The Standing Committee published another report in 2019 with a fresh warning about the dangers of RAAC, saying that those made before 1980 were now past their use-by date.

Why was the concrete used?

RAAC became popular in the second half of the 20th century amid a construction boom. Before its dangers became apparent, the material – which originated in Sweden in the 1920s – was seen as a cheaper and easier construction method.

RAAC was particularly popular between the 1960s and 1980s, which Professor Chris Goodier of Loughborough University said was the period of most concern to policymakers.

Unfortunately, this was also when many UK schools were constructed, owing to the baby boom and an increase in the school-leaving age to 15 in 1947, and to 16 in 1972.

According to a survey by the Department for Education (DfE) published in 2021, nearly 10,000 school buildings were constructed in the 1960s, and about 8,000 in the 1970s.

What's being done?

The government is scrambling to take action, but the crisis was a long time in the making.

The Tories took power in 2010 after 13 years of Labour and the financial crisis of 2007/8 with a promise to revive the economy on a policy of aggressive spending cuts labelled austerity.

According to the think-tank the Institute for Government, those cuts are linked with schools' RAAC closures. It estimates that the DfE's capital budget dropped by more than a third between 2007/08 and 2020/21, from £7.9 billion to £5.1 billion.

As part of the cuts, the government scrapped Labour's Building Schools for the Future programme, which might have replaced some of those now affected. Maintenance of school buildings is the responsibility of local councils and academy trusts, but many have also suffered cuts to their funding, further complicating the picture.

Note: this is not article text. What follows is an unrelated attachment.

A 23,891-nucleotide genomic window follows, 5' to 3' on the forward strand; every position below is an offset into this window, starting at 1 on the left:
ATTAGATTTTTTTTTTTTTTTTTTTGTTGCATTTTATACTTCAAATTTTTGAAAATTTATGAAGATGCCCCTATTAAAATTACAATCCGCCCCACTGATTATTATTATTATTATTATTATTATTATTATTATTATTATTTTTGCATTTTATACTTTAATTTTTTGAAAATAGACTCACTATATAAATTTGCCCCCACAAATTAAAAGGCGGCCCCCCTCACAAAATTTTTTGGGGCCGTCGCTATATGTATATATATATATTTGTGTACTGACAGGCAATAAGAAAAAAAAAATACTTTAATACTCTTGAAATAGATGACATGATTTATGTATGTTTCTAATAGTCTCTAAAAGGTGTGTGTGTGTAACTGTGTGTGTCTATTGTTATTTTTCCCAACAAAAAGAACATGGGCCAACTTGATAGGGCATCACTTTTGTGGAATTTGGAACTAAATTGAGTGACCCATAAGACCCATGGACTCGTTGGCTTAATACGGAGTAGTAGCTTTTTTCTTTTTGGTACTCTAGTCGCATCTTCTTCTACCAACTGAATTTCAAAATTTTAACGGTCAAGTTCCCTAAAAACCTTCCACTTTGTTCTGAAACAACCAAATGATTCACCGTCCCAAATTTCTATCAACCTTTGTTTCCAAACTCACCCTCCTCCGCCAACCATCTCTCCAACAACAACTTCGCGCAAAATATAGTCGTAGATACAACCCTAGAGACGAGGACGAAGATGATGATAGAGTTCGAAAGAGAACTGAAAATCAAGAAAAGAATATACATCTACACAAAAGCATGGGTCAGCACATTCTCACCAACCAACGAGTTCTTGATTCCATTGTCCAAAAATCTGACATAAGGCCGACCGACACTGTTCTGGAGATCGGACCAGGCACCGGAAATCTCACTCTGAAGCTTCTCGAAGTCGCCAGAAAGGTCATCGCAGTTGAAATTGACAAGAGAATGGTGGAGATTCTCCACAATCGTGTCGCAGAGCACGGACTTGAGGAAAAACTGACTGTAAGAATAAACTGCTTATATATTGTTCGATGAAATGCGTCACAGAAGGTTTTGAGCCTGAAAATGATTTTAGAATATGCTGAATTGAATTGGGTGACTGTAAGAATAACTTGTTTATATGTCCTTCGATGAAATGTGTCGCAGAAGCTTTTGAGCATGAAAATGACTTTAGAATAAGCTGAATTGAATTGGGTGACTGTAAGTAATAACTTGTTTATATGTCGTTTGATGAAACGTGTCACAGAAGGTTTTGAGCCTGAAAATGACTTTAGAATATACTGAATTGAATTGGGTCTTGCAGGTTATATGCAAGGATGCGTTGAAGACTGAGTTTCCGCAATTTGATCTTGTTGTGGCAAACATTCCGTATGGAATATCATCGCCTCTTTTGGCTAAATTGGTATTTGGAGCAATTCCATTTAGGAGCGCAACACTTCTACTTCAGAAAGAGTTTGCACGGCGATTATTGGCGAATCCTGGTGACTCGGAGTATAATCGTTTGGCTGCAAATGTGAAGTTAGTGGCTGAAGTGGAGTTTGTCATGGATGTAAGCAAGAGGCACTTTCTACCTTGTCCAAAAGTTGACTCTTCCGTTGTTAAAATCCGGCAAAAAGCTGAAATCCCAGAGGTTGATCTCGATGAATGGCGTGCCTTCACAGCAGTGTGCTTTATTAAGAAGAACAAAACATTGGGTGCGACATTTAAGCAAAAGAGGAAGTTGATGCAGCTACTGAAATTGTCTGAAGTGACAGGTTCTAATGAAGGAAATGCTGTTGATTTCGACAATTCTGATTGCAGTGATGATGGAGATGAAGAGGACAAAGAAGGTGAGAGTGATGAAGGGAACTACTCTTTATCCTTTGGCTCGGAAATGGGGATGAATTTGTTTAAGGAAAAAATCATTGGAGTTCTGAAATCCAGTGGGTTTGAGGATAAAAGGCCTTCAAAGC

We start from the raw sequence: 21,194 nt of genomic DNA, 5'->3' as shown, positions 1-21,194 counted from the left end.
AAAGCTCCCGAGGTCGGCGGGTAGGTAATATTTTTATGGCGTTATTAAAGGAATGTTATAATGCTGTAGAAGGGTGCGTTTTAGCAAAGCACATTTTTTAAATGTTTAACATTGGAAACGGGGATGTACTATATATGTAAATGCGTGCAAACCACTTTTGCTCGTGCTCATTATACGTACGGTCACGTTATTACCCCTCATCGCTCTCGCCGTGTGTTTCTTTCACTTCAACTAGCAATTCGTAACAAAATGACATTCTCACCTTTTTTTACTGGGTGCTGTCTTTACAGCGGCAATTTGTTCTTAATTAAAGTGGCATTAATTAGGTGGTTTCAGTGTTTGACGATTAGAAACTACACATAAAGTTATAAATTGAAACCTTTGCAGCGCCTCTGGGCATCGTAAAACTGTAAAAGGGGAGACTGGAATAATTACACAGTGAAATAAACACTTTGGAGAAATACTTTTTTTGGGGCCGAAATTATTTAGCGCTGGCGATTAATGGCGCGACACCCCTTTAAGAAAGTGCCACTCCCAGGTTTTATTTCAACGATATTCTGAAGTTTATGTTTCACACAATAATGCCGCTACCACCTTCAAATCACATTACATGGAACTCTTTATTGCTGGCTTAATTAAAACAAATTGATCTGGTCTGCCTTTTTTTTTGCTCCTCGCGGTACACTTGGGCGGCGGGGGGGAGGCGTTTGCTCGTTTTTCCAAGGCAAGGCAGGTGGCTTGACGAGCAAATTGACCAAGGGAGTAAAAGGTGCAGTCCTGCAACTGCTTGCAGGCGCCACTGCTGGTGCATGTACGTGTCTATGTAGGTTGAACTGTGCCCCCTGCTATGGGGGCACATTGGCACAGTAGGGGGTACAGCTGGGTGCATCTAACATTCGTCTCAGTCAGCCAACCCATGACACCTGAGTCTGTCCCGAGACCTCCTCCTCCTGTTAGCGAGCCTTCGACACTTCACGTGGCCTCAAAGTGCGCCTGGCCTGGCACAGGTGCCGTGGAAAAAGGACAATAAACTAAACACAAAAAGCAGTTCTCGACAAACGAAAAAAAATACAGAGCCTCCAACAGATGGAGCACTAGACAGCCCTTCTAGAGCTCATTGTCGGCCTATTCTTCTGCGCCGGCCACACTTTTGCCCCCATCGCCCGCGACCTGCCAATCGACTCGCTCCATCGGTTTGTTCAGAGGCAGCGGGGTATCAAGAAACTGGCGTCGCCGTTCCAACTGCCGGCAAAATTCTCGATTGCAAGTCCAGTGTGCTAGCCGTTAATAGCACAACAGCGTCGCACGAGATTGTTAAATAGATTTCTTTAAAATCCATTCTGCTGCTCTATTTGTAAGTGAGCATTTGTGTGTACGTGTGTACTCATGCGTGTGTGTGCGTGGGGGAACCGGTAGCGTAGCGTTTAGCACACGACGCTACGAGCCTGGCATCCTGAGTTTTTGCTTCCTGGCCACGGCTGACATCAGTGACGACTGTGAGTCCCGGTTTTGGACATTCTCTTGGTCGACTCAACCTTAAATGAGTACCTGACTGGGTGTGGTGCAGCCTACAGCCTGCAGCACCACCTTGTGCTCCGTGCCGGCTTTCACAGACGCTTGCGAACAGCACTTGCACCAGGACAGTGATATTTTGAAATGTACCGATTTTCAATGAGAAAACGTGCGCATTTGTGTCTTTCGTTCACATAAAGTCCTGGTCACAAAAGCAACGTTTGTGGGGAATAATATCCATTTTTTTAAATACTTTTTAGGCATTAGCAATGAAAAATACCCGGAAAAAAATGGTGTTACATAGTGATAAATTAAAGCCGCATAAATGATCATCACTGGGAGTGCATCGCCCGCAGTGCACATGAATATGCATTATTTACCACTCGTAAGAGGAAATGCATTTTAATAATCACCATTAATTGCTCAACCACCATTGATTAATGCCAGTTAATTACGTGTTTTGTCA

In the House of Commons on Wednesday, Labour leader Keir Starmer likened prime minister Rishi Sunak's Tory government to "cowboy builders" over the crisis.

In an article for the The Times of London, NAO chief Gareth Davies also criticized the government's cavalier approach to maintaining schools.

"The underlying challenge is that adequately funding responsible capital programmes for our public services leaves less for higher-profile projects. Failure to bite this bullet leads to poor value, with more money required for emergency measures or a sticking plaster approach," he wrote.

The Education Secretary said the government would fund emergency maintenance measures and longer-term rebuilds where necessary.

What happens now?

Despite making spending cuts over the past decade, the repair bill could be huge.

An estimate by the Financial Times suggested the cost of rebuilding blocks at the 572 affected schools could be just over £3.1 billion ($3.9 billion.)

Some see the crisis as another blow to the UK's standing as a well-run first-world country, and follows ongoing problems with the National Health Service, soaring cost of living and issues connected with the departure from the European Union.

A column in the current issue of the right-leaning political magazine The Spectator is headlined Broken Britain: what went wrong?

While he's in India this weekend for the G20 summit, the crumbly concrete conundrum will still be waiting for Rishi Sunak upon his return.

Indian prime minister Narendra Modi welcomes his UK counterpart Rishi Sunak to the G20 summit in New Delhi on Saturday.
Indian prime minister Narendra Modi welcomes his UK counterpart Rishi Sunak to the G20 summit in New Delhi on Saturday.Dan Kitwood/Getty Images